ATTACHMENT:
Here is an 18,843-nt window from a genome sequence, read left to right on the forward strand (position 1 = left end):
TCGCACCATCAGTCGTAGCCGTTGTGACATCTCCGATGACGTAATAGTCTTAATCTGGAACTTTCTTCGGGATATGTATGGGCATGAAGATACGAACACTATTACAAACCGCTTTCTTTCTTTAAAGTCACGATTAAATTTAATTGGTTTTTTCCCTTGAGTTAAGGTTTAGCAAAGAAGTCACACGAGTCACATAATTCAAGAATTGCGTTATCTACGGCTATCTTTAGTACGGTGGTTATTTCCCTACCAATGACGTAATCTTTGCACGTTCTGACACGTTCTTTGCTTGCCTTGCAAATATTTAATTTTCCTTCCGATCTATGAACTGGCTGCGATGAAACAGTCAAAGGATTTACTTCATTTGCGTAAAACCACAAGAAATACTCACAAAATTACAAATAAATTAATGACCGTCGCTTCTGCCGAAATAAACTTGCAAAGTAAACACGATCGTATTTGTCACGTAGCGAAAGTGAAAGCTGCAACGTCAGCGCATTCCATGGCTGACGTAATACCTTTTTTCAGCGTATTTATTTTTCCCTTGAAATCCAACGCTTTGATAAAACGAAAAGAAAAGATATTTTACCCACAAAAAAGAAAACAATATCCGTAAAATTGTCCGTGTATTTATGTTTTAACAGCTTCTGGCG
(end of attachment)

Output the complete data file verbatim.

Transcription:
Here is an 18,843-nt window from a genome sequence, read left to right on the forward strand (position 1 = left end):
TCGCACCATCAGTCGTAGCCGTTGTGACATCTCCGATGACGTAATAGTCTTAATCTGGAACTTTCTTCGGGATATGTATGGGCATGAAGATACGAACACTATTACAAACCGCTTTCTTTCTTTAAAGTCACGATTAAATTTAATTGGTTTTTTCCCTTGAGTTAAGGTTTAGCAAAGAAGTCACACGAGTCACATAATTCAAGAATTGCGTTATCTACGGCTATCTTTAGTACGGTGGTTATTTCCCTACCAATGACGTAATCTTTGCACGTTCTGACACGTTCTTTGCTTGCCTTGCAAATATTTAATTTTCCTTCCGATCTATGAACTGGCTGCGATGAAACAGTCAAAGGATTTACTTCATTTGCGTAAAACCACAAGAAATACTCACAAAATTACAAATAAATTAATGACCGTCGCTTCTGCCGAAATAAACTTGCAAAGTAAACACGATCGTATTTGTCACGTAGCGAAAGTGAAAGCTGCAACGTCAGCGCATTCCATGGCTGACGTAATACCTTTTTTCAGCGTATTTATTTTTCCCTTGAAATCCAACGCTTTGATAAAACGAAAAGAAAAGATATTTTACCCACAAAAAAGAAAACAATATCCGTAAAATTGTCCGTGTATTTATGTTTTAACAGCTTCTGGCG